I don’t think there has been a single season of Big Brother or Celebrity Big Brother in which a woman’s alliance has not been discussed by the female players in the game. (On the first season of Celebrity Big Brother, several contestants even talked openly about the fact that they would only award the winner’s prize to a woman, which helped Marissa Jaret Winokur defeat Ross Matthews). And Survivor has had multiple seasons in which women have talked about wanting to emulate the most successful and entertaining Survivor alliance ever — the all-woman Black Widow Brigade from Survivor: Micronesia (whose amazing exploits are recounted in glorious detail right here).

Just this season alone on Survivor, we saw the women on the original Lairo tribe talk all about the women’s alliance they wanted to form. Meanwhile, on the original Vokai, Noura openly discussed wanting to form a women’s alliance there. That means on both tribes there were women forming or wanting to form women’s alliances. I guarantee you not just from watching what happens on screen, but from doing hundreds of interviews myself both before and after the game that women talk about women’s alliances far more often than men do.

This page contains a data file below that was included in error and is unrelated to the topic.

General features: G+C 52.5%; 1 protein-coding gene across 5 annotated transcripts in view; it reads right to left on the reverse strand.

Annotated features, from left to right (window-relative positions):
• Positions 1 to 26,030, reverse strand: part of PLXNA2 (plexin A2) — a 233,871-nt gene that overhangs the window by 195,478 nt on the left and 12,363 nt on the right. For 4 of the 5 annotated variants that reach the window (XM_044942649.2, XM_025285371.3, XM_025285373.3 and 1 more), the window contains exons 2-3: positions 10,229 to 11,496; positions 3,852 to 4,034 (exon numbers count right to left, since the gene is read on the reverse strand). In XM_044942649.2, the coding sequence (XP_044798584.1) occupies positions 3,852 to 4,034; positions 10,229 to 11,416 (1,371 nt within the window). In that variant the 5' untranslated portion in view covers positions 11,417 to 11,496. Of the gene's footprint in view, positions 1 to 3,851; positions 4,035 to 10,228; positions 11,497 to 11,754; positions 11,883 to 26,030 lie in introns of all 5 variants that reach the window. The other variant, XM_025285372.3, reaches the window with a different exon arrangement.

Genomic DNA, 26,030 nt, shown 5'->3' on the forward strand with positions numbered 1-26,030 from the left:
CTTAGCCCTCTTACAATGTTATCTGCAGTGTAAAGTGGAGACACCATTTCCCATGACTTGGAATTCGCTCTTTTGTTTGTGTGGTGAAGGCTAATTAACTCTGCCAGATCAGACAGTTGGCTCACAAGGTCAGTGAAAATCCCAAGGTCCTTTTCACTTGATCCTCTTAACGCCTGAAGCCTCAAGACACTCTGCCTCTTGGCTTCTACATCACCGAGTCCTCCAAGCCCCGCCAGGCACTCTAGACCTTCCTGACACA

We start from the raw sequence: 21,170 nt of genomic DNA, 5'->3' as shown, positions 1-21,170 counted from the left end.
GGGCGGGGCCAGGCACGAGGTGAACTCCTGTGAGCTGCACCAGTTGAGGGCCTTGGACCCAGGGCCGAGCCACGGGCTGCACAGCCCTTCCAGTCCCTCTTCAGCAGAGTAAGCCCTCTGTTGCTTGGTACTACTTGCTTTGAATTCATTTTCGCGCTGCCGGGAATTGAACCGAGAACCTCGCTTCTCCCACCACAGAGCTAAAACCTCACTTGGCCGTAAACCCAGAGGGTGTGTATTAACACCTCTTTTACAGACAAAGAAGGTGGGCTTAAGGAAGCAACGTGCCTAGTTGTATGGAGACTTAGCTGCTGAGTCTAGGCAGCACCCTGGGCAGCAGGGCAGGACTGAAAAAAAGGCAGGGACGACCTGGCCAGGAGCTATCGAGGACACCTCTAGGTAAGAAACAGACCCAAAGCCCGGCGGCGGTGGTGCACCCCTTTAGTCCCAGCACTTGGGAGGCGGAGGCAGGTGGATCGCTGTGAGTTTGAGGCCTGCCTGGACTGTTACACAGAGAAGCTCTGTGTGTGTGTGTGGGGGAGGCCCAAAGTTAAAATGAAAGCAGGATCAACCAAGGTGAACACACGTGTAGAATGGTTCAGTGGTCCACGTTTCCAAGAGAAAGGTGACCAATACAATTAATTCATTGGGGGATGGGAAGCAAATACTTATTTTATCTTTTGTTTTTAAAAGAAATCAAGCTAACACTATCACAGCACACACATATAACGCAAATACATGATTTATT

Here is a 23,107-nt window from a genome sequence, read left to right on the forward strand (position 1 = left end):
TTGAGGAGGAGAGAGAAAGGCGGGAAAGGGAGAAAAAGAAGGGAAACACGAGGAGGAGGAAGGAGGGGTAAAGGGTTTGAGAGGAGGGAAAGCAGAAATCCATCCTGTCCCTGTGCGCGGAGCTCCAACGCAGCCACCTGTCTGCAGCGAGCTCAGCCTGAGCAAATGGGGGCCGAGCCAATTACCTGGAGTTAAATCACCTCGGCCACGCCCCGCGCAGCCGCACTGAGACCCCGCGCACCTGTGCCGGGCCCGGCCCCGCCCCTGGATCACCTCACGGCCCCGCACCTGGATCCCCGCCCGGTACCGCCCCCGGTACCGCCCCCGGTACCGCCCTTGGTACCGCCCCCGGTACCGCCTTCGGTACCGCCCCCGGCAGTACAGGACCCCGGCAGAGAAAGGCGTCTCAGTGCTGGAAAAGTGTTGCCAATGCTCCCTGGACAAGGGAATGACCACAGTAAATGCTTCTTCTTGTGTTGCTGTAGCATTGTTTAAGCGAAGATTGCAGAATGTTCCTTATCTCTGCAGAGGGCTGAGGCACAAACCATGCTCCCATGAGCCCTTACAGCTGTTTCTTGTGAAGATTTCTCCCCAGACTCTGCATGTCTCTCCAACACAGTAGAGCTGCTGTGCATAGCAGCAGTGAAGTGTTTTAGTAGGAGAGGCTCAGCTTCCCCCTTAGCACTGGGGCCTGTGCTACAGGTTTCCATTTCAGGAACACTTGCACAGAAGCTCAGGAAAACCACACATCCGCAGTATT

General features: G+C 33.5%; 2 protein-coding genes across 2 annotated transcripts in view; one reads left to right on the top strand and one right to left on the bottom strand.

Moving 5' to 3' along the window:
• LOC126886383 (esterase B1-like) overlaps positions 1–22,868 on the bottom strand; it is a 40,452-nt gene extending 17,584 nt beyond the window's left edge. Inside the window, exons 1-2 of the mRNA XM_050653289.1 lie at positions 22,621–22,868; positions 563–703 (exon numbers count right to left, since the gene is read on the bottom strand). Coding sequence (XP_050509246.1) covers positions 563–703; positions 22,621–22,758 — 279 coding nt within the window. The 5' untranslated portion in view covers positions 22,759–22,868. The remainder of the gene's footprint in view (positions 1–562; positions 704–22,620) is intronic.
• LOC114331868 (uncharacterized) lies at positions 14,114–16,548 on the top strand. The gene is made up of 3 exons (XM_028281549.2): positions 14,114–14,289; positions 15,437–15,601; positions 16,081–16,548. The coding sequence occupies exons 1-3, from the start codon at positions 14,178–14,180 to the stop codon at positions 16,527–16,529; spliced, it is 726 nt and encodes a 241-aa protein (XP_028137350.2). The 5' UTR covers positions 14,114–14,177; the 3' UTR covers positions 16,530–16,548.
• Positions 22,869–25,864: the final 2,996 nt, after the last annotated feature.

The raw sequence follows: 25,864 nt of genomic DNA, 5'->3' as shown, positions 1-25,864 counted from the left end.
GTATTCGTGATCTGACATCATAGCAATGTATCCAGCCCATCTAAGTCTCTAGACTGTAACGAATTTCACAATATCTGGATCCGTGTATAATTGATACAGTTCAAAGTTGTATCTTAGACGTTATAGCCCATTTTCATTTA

And then there is this: Let’s say you are a Survivor fan watching at home and you see the Black Widow Brigade, and you see the rock-solid women of Survivor: One World, and you hear talk pretty much every single season about the possibility of setting up a women’s alliance. If you watch all this, isn’t it natural that once you get out on the island, you would be attuned to wanting to recreate that or being worried about it? The players — both male and female— have been conditioned through viewing the show to believe this could be a thing.

Kellee is 100 percent absolutely right that there is always talk about women’s alliances and never talk about men’s alliances. That is a massive double standard. But the key question out there that was not really answered on the show is… Why? Is it a self-fulfilling prophecy in the fact that the more women’s alliances are talked about on the show season after season, the more people watch that, and then when they get out on the island themselves assume they should also talk about setting one up (women) or being afraid of one (men)? The way we have been conditioned to think about this becomes cyclical when viewers who have seen this all before on the show become players and repeat the cycle.